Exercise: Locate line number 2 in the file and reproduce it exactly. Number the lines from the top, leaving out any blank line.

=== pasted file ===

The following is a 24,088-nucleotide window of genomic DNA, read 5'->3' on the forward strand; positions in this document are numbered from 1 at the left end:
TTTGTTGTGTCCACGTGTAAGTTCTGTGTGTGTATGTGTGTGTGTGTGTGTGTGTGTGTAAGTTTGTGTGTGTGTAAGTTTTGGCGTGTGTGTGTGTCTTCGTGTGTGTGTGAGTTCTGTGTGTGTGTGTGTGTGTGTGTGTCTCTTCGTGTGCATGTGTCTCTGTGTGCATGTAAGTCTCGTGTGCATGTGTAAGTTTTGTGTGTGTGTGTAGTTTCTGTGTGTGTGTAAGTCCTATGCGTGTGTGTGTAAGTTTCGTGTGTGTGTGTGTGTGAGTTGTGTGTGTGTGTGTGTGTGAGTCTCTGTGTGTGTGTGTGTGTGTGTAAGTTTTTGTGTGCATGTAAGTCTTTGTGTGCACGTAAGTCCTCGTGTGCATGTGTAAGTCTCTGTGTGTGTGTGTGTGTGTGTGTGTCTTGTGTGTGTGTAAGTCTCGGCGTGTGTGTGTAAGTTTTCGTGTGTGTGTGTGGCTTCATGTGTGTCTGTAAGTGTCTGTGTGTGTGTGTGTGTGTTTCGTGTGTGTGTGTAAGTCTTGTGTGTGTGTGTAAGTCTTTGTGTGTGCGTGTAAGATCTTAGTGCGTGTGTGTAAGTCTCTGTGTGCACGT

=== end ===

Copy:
TTTGTTGTGTCCACGTGTAAGTTCTGTGTGTGTATGTGTGTGTGTGTGTGTGTGTGTGTAAGTTTGTGTGTGTGTAAGTTTTGGCGTGTGTGTGTGTCTTCGTGTGTGTGTGAGTTCTGTGTGTGTGTGTGTGTGTGTGTGTCTCTTCGTGTGCATGTGTCTCTGTGTGCATGTAAGTCTCGTGTGCATGTGTAAGTTTTGTGTGTGTGTGTAGTTTCTGTGTGTGTGTAAGTCCTATGCGTGTGTGTGTAAGTTTCGTGTGTGTGTGTGTGTGAGTTGTGTGTGTGTGTGTGTGTGAGTCTCTGTGTGTGTGTGTGTGTGTGTAAGTTTTTGTGTGCATGTAAGTCTTTGTGTGCACGTAAGTCCTCGTGTGCATGTGTAAGTCTCTGTGTGTGTGTGTGTGTGTGTGTGTCTTGTGTGTGTGTAAGTCTCGGCGTGTGTGTGTAAGTTTTCGTGTGTGTGTGTGGCTTCATGTGTGTCTGTAAGTGTCTGTGTGTGTGTGTGTGTGTTTCGTGTGTGTGTGTAAGTCTTGTGTGTGTGTGTAAGTCTTTGTGTGTGCGTGTAAGATCTTAGTGCGTGTGTGTAAGTCTCTGTGTGCACGT